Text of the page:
NPR, October 5, 2018
Jake Harper

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[...] Buprenorphine is one of just three federally approved medications to treat opioid addiction. It's an opioid itself, so some people misuse it — they snort or inject the medication to get high. And patients who have prescriptions for buprenorphine sometimes sell or give it away, which is known as diversion. Some policymakers and officials point to diversion as a reason to further increase regulations. Providers already need to be certified to prescribe it, and there's a cap on the number of patients they can give the drug to.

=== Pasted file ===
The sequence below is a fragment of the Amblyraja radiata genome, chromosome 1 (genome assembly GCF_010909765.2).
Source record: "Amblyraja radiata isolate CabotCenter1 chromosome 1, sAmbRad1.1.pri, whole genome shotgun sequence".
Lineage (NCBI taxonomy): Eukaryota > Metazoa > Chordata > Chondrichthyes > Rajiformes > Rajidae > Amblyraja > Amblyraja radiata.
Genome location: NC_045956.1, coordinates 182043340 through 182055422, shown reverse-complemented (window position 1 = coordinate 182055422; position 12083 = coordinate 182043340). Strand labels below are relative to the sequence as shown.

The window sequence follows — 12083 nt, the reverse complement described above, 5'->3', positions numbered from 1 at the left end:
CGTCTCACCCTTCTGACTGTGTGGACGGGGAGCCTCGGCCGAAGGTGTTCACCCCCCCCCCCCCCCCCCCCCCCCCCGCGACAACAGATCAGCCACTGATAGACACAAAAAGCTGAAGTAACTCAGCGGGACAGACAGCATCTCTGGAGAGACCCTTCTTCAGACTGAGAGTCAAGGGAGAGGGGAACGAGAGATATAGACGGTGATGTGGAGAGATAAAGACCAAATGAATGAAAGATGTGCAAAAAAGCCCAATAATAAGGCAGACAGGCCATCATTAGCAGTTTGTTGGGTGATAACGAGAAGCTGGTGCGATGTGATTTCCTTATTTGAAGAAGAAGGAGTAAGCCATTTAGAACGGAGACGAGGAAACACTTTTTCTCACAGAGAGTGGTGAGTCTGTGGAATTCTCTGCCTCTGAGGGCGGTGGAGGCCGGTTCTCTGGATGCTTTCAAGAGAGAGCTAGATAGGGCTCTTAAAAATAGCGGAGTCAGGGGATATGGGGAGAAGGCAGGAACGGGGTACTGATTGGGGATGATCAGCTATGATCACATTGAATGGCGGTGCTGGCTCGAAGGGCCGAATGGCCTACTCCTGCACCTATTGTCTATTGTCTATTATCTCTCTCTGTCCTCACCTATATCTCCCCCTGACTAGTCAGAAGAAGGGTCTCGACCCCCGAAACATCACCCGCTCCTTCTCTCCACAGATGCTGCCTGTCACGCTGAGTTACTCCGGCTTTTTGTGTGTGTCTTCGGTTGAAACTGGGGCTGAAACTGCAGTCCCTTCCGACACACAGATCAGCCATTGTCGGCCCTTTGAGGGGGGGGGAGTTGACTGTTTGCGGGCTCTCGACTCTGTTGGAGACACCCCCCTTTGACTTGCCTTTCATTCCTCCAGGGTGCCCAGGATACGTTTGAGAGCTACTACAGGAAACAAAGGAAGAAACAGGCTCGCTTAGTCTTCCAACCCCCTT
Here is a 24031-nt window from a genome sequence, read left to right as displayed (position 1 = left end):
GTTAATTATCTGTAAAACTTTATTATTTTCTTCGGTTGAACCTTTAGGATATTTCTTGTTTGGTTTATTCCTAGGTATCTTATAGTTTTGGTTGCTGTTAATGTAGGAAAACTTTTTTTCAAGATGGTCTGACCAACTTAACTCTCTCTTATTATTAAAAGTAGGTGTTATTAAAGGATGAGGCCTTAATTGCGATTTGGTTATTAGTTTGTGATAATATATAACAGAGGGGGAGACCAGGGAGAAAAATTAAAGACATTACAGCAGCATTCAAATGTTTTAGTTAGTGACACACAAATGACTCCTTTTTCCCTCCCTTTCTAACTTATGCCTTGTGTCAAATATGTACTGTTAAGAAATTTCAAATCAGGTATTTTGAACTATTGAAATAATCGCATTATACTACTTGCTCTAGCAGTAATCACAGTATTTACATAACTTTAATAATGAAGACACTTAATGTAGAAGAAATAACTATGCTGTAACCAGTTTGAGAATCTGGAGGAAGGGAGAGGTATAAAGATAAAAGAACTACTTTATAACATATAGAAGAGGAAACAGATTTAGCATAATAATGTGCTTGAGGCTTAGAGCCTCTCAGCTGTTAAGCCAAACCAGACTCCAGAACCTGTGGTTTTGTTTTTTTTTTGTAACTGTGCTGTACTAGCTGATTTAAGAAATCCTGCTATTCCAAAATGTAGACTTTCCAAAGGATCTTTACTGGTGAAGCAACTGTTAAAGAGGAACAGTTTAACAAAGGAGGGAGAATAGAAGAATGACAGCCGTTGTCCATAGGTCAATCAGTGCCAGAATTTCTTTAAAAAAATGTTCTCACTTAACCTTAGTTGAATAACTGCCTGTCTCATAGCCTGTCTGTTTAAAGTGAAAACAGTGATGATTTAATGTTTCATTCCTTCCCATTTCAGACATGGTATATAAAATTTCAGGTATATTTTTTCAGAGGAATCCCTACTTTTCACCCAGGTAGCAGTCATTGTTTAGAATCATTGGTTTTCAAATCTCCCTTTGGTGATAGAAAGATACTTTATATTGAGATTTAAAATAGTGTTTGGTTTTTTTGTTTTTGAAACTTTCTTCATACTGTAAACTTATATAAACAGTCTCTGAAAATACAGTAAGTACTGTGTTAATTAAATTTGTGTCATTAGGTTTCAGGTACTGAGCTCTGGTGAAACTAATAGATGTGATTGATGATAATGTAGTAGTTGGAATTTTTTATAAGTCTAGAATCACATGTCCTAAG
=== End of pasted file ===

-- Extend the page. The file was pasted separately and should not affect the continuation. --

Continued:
But addiction treatment professionals argue the problem of buprenorphine diversion is often misunderstood. A black market exists in part, they point out, because addiction treatment can be hard to find. President Trump is expected to sign a bill that would increase access to the medication, but it's unclear how quickly that access will grow.

In the meantime, many people suffering from addiction will turn to the black market to try to treat addiction on their own. [...]

addiction health law policy medical safety pharmaceuticals public health regulation